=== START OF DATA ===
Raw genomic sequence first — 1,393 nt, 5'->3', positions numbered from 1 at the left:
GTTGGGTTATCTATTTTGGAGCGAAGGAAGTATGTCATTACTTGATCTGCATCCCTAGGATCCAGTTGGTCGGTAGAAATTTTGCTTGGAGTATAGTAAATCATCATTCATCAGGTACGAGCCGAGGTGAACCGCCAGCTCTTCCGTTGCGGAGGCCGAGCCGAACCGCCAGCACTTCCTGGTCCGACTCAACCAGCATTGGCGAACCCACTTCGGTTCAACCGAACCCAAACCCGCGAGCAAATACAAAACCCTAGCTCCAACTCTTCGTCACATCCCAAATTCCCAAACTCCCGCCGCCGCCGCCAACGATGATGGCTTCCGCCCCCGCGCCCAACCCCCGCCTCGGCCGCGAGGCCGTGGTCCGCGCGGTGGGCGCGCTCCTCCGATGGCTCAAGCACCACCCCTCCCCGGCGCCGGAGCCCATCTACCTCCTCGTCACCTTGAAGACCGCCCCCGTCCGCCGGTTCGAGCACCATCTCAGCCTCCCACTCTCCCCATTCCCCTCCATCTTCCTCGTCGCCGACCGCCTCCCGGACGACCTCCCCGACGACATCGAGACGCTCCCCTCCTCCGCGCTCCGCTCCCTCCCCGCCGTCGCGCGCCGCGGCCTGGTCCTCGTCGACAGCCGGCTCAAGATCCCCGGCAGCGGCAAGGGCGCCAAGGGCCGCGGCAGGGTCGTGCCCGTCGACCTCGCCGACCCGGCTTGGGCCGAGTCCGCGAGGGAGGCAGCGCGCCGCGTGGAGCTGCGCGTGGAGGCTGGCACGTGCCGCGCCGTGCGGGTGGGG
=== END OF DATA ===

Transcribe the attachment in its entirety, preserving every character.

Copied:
Raw genomic sequence first — 1,393 nt, 5'->3', positions numbered from 1 at the left:
GTTGGGTTATCTATTTTGGAGCGAAGGAAGTATGTCATTACTTGATCTGCATCCCTAGGATCCAGTTGGTCGGTAGAAATTTTGCTTGGAGTATAGTAAATCATCATTCATCAGGTACGAGCCGAGGTGAACCGCCAGCTCTTCCGTTGCGGAGGCCGAGCCGAACCGCCAGCACTTCCTGGTCCGACTCAACCAGCATTGGCGAACCCACTTCGGTTCAACCGAACCCAAACCCGCGAGCAAATACAAAACCCTAGCTCCAACTCTTCGTCACATCCCAAATTCCCAAACTCCCGCCGCCGCCGCCAACGATGATGGCTTCCGCCCCCGCGCCCAACCCCCGCCTCGGCCGCGAGGCCGTGGTCCGCGCGGTGGGCGCGCTCCTCCGATGGCTCAAGCACCACCCCTCCCCGGCGCCGGAGCCCATCTACCTCCTCGTCACCTTGAAGACCGCCCCCGTCCGCCGGTTCGAGCACCATCTCAGCCTCCCACTCTCCCCATTCCCCTCCATCTTCCTCGTCGCCGACCGCCTCCCGGACGACCTCCCCGACGACATCGAGACGCTCCCCTCCTCCGCGCTCCGCTCCCTCCCCGCCGTCGCGCGCCGCGGCCTGGTCCTCGTCGACAGCCGGCTCAAGATCCCCGGCAGCGGCAAGGGCGCCAAGGGCCGCGGCAGGGTCGTGCCCGTCGACCTCGCCGACCCGGCTTGGGCCGAGTCCGCGAGGGAGGCAGCGCGCCGCGTGGAGCTGCGCGTGGAGGCTGGCACGTGCCGCGCCGTGCGGGTGGGG